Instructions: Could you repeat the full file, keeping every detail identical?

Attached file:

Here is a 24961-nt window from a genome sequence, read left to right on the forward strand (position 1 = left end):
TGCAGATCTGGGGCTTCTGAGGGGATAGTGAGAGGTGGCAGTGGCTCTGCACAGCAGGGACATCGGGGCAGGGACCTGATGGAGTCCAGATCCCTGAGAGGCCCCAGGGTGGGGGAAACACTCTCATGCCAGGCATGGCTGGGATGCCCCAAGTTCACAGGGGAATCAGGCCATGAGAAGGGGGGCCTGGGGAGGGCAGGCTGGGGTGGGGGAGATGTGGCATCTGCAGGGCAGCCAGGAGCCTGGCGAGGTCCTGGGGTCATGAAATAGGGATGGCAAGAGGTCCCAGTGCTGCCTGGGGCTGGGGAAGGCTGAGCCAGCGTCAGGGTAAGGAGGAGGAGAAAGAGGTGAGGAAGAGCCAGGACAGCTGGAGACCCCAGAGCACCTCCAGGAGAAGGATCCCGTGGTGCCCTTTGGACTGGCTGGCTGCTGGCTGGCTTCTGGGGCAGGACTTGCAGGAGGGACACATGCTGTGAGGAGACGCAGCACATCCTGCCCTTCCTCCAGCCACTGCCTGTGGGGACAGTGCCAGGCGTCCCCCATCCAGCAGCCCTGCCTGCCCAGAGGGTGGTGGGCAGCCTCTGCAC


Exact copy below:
Here is a 24961-nt window from a genome sequence, read left to right on the forward strand (position 1 = left end):
TGCAGATCTGGGGCTTCTGAGGGGATAGTGAGAGGTGGCAGTGGCTCTGCACAGCAGGGACATCGGGGCAGGGACCTGATGGAGTCCAGATCCCTGAGAGGCCCCAGGGTGGGGGAAACACTCTCATGCCAGGCATGGCTGGGATGCCCCAAGTTCACAGGGGAATCAGGCCATGAGAAGGGGGGCCTGGGGAGGGCAGGCTGGGGTGGGGGAGATGTGGCATCTGCAGGGCAGCCAGGAGCCTGGCGAGGTCCTGGGGTCATGAAATAGGGATGGCAAGAGGTCCCAGTGCTGCCTGGGGCTGGGGAAGGCTGAGCCAGCGTCAGGGTAAGGAGGAGGAGAAAGAGGTGAGGAAGAGCCAGGACAGCTGGAGACCCCAGAGCACCTCCAGGAGAAGGATCCCGTGGTGCCCTTTGGACTGGCTGGCTGCTGGCTGGCTTCTGGGGCAGGACTTGCAGGAGGGACACATGCTGTGAGGAGACGCAGCACATCCTGCCCTTCCTCCAGCCACTGCCTGTGGGGACAGTGCCAGGCGTCCCCCATCCAGCAGCCCTGCCTGCCCAGAGGGTGGTGGGCAGCCTCTGCAC